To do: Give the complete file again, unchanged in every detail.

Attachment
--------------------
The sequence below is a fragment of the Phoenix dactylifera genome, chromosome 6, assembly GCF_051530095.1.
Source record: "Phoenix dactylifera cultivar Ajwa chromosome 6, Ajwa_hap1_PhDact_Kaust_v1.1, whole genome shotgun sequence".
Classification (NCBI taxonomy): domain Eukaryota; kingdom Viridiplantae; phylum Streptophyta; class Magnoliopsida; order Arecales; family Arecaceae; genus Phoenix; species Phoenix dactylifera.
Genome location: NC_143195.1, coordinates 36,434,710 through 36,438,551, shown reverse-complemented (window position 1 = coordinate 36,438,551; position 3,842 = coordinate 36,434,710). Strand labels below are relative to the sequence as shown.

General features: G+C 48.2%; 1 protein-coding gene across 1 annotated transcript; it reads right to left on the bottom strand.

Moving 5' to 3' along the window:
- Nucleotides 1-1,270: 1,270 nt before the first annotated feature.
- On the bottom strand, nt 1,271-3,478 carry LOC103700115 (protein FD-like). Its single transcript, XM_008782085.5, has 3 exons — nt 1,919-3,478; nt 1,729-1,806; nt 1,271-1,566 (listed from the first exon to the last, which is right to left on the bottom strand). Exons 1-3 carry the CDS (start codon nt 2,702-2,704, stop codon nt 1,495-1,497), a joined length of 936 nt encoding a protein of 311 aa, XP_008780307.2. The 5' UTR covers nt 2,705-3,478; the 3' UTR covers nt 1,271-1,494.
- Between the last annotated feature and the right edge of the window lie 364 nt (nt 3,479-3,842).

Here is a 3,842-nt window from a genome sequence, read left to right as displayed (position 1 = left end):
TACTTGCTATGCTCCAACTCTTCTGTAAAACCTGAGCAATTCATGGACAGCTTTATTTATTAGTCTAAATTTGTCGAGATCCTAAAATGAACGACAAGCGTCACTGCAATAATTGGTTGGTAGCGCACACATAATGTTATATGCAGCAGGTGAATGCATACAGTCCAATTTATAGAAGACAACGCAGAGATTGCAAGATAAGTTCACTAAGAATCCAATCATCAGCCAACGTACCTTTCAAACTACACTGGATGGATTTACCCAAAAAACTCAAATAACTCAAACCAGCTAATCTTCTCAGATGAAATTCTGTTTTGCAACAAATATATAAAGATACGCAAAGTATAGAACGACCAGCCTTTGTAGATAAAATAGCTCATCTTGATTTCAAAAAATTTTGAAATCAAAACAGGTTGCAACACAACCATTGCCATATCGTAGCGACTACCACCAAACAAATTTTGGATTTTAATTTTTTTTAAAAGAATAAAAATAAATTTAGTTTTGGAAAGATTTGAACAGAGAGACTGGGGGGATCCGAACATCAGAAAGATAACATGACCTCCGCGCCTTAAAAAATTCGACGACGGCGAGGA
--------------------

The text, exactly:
The sequence below is a fragment of the Phoenix dactylifera genome, chromosome 6, assembly GCF_051530095.1.
Source record: "Phoenix dactylifera cultivar Ajwa chromosome 6, Ajwa_hap1_PhDact_Kaust_v1.1, whole genome shotgun sequence".
Classification (NCBI taxonomy): domain Eukaryota; kingdom Viridiplantae; phylum Streptophyta; class Magnoliopsida; order Arecales; family Arecaceae; genus Phoenix; species Phoenix dactylifera.
Genome location: NC_143195.1, coordinates 36,434,710 through 36,438,551, shown reverse-complemented (window position 1 = coordinate 36,438,551; position 3,842 = coordinate 36,434,710). Strand labels below are relative to the sequence as shown.

General features: G+C 48.2%; 1 protein-coding gene across 1 annotated transcript; it reads right to left on the bottom strand.

Moving 5' to 3' along the window:
- Nucleotides 1-1,270: 1,270 nt before the first annotated feature.
- On the bottom strand, nt 1,271-3,478 carry LOC103700115 (protein FD-like). Its single transcript, XM_008782085.5, has 3 exons — nt 1,919-3,478; nt 1,729-1,806; nt 1,271-1,566 (listed from the first exon to the last, which is right to left on the bottom strand). Exons 1-3 carry the CDS (start codon nt 2,702-2,704, stop codon nt 1,495-1,497), a joined length of 936 nt encoding a protein of 311 aa, XP_008780307.2. The 5' UTR covers nt 2,705-3,478; the 3' UTR covers nt 1,271-1,494.
- Between the last annotated feature and the right edge of the window lie 364 nt (nt 3,479-3,842).

Here is a 3,842-nt window from a genome sequence, read left to right as displayed (position 1 = left end):
TACTTGCTATGCTCCAACTCTTCTGTAAAACCTGAGCAATTCATGGACAGCTTTATTTATTAGTCTAAATTTGTCGAGATCCTAAAATGAACGACAAGCGTCACTGCAATAATTGGTTGGTAGCGCACACATAATGTTATATGCAGCAGGTGAATGCATACAGTCCAATTTATAGAAGACAACGCAGAGATTGCAAGATAAGTTCACTAAGAATCCAATCATCAGCCAACGTACCTTTCAAACTACACTGGATGGATTTACCCAAAAAACTCAAATAACTCAAACCAGCTAATCTTCTCAGATGAAATTCTGTTTTGCAACAAATATATAAAGATACGCAAAGTATAGAACGACCAGCCTTTGTAGATAAAATAGCTCATCTTGATTTCAAAAAATTTTGAAATCAAAACAGGTTGCAACACAACCATTGCCATATCGTAGCGACTACCACCAAACAAATTTTGGATTTTAATTTTTTTTAAAAGAATAAAAATAAATTTAGTTTTGGAAAGATTTGAACAGAGAGACTGGGGGGATCCGAACATCAGAAAGATAACATGACCTCCGCGCCTTAAAAAATTCGACGACGGCGAGGA